Despite such concerns, moves are being made to expand the scope of blue carbon projects, and so increase the flow of finance and carbon credits, such as by selling credits for farmed seaweed. The concept has also been taking off in China, whose long coastline is home to a diverse range of blue carbon ecosystems – degraded in recent decades, but now targets for restoration. “The Chinese want to call everything blue carbon,” Thomas says. “They want to do algae and all kinds of stuff.”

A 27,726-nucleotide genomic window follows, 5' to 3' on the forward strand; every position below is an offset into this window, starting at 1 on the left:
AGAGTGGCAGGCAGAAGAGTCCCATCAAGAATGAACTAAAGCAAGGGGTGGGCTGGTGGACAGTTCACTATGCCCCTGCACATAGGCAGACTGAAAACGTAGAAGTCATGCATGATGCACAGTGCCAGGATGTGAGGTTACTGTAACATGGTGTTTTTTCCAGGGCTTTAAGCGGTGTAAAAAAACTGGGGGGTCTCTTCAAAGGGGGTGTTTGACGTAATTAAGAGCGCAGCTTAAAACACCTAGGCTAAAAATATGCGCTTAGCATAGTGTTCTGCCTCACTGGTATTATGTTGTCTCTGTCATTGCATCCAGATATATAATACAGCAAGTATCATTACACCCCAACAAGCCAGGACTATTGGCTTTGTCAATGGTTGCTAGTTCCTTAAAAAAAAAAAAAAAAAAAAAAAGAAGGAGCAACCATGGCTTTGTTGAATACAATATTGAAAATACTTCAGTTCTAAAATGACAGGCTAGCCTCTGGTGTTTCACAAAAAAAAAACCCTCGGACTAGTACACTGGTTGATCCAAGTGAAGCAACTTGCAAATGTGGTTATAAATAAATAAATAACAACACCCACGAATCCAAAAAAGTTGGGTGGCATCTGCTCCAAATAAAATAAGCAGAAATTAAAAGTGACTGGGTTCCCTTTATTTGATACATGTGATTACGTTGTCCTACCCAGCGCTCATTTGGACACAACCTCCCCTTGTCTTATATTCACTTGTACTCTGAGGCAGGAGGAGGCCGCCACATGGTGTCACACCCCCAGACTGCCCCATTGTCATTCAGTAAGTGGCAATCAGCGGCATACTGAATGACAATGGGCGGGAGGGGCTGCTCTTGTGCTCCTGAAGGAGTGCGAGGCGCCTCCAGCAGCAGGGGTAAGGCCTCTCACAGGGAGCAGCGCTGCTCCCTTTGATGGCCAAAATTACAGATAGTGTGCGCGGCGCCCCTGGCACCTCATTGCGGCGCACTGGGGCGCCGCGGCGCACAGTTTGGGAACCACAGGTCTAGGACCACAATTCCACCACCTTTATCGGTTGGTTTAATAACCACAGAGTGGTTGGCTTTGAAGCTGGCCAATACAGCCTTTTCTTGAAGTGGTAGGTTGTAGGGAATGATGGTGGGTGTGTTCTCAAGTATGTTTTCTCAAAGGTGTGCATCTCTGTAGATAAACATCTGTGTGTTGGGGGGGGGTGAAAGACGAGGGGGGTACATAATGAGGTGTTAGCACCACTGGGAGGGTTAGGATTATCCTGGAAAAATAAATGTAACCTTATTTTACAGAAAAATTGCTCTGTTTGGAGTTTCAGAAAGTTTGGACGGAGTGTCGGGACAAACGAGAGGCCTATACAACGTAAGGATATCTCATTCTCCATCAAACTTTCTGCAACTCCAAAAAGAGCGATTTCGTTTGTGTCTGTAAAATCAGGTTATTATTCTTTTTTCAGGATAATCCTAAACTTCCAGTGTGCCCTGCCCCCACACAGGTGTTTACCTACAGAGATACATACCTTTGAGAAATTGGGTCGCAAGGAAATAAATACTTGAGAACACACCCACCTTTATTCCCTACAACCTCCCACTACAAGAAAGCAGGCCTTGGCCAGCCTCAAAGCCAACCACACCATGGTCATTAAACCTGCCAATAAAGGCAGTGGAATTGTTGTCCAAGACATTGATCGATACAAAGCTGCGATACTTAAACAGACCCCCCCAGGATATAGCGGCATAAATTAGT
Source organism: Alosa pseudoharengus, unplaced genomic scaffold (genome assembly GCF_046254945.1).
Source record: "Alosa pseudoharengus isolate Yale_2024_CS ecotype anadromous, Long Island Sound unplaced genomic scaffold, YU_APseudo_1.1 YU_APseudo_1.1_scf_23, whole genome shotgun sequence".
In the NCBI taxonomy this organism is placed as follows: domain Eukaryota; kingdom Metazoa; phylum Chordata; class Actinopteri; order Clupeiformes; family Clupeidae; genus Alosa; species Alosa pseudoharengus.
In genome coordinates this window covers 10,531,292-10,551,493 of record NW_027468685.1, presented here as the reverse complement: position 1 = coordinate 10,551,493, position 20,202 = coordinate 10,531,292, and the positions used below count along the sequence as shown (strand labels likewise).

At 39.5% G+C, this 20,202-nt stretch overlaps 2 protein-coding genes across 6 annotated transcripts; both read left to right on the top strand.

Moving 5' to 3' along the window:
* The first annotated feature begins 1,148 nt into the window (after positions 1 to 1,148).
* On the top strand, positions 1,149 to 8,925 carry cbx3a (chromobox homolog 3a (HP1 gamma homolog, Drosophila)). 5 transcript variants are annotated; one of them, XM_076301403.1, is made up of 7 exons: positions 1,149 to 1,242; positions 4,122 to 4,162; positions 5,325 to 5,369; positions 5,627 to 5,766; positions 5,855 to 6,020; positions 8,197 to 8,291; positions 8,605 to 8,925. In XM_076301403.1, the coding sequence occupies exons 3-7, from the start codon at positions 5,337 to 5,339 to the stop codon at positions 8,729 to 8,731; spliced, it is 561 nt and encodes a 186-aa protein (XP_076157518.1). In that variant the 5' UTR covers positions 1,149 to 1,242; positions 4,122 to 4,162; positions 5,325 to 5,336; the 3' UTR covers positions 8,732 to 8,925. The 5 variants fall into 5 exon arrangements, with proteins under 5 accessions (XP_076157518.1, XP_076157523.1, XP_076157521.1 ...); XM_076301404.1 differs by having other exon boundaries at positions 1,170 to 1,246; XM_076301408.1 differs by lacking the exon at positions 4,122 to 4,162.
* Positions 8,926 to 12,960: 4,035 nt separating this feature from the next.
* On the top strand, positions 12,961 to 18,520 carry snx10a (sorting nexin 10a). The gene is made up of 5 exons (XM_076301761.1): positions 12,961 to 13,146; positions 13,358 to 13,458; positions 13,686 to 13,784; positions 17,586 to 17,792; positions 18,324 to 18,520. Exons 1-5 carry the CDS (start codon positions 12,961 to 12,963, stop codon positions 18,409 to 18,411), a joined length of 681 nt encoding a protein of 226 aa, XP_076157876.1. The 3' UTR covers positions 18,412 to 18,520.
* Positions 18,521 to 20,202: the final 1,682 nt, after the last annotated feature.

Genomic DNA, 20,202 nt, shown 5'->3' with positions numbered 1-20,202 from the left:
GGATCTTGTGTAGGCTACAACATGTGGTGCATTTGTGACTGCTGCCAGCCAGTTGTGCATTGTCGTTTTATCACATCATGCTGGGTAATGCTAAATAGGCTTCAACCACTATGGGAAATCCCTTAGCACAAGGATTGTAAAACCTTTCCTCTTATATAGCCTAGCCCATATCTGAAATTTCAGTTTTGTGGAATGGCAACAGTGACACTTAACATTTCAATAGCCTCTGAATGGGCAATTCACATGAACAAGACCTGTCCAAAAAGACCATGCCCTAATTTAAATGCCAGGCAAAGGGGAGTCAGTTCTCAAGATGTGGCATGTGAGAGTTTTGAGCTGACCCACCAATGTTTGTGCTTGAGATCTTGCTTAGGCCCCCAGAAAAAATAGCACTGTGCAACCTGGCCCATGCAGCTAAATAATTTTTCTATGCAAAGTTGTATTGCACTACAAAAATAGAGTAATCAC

On the first day of this year, China completed its first carbon sink fishery trade, in Lianjiang, Fujian province. The 15,000-tonne saltwater “aquaculture carbon credit” was verified by the Ministry of Natural Resources. The type of aquaculture involved wasn’t revealed but seaweed and shellfish farming account for 90% of Lianjiang’s aquaculture output. As yet, China has no verification standards for carbon capture and storage during the farming of seaweed or shellfish, which themselves involve carbon emissions and ultimately harvesting and consumption. Currently, the IPCC (Intergovernmental Panel on Climate Change) only recognises mangrove swamps, seagrass meadows and salt marshes as coastal carbon stores suitable for management and trading.